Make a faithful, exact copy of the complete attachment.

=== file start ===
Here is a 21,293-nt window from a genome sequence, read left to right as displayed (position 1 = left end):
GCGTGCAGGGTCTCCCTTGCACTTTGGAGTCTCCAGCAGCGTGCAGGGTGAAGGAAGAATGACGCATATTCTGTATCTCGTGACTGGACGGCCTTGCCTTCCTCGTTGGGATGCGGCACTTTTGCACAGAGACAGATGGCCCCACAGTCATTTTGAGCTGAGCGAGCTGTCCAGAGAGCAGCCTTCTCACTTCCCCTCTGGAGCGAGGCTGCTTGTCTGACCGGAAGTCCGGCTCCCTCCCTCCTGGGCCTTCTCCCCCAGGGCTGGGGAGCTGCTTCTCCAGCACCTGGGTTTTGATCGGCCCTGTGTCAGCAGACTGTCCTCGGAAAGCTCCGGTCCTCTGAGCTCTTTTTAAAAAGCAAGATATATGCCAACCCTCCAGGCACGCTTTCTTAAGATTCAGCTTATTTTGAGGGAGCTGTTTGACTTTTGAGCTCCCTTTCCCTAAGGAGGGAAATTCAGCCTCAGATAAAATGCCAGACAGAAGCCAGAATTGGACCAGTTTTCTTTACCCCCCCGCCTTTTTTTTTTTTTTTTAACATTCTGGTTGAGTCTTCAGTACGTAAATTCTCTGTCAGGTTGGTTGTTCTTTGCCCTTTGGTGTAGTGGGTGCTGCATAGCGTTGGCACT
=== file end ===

Here is a 21,293-nt window from a genome sequence, read left to right as displayed (position 1 = left end):
GCGTGCAGGGTCTCCCTTGCACTTTGGAGTCTCCAGCAGCGTGCAGGGTGAAGGAAGAATGACGCATATTCTGTATCTCGTGACTGGACGGCCTTGCCTTCCTCGTTGGGATGCGGCACTTTTGCACAGAGACAGATGGCCCCACAGTCATTTTGAGCTGAGCGAGCTGTCCAGAGAGCAGCCTTCTCACTTCCCCTCTGGAGCGAGGCTGCTTGTCTGACCGGAAGTCCGGCTCCCTCCCTCCTGGGCCTTCTCCCCCAGGGCTGGGGAGCTGCTTCTCCAGCACCTGGGTTTTGATCGGCCCTGTGTCAGCAGACTGTCCTCGGAAAGCTCCGGTCCTCTGAGCTCTTTTTAAAAAGCAAGATATATGCCAACCCTCCAGGCACGCTTTCTTAAGATTCAGCTTATTTTGAGGGAGCTGTTTGACTTTTGAGCTCCCTTTCCCTAAGGAGGGAAATTCAGCCTCAGATAAAATGCCAGACAGAAGCCAGAATTGGACCAGTTTTCTTTACCCCCCCGCCTTTTTTTTTTTTTTTTAACATTCTGGTTGAGTCTTCAGTACGTAAATTCTCTGTCAGGTTGGTTGTTCTTTGCCCTTTGGTGTAGTGGGTGCTGCATAGCGTTGGCACT